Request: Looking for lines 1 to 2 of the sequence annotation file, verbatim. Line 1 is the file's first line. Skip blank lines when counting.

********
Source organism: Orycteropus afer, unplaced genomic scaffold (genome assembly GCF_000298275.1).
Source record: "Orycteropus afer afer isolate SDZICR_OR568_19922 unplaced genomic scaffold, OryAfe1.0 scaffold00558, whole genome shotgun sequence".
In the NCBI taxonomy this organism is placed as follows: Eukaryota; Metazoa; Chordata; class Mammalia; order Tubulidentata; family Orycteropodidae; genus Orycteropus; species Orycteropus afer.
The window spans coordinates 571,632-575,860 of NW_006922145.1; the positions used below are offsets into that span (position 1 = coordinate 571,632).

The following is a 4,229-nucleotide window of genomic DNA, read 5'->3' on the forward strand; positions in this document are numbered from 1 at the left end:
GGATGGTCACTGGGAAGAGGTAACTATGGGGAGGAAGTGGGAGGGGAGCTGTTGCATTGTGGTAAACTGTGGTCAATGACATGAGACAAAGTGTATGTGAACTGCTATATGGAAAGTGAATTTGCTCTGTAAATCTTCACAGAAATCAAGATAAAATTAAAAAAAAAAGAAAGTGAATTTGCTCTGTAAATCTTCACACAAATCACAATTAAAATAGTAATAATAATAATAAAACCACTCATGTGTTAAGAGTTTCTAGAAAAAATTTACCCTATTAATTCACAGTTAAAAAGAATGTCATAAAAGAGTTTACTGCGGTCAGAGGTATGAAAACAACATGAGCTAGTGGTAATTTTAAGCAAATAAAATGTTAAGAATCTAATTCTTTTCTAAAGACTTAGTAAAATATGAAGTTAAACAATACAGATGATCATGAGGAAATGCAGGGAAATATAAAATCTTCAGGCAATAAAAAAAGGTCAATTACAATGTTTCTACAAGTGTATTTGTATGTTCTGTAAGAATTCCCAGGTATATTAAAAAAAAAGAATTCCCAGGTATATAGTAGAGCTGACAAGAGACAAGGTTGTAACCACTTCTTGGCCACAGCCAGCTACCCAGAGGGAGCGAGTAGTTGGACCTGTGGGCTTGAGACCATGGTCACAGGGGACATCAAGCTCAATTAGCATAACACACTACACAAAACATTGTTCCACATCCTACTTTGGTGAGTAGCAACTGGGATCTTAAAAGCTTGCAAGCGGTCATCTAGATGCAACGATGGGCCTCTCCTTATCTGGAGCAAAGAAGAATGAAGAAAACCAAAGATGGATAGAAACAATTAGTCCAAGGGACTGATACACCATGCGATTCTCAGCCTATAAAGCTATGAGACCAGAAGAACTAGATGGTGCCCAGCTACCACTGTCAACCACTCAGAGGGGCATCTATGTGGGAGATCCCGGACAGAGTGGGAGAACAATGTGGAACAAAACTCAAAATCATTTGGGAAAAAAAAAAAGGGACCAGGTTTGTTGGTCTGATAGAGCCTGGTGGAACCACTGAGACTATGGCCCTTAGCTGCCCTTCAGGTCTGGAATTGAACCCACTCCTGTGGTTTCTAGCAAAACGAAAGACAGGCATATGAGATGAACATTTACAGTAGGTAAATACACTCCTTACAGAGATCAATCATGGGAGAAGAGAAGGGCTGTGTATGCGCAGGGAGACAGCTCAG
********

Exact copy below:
Source organism: Orycteropus afer, unplaced genomic scaffold (genome assembly GCF_000298275.1).
Source record: "Orycteropus afer afer isolate SDZICR_OR568_19922 unplaced genomic scaffold, OryAfe1.0 scaffold00558, whole genome shotgun sequence".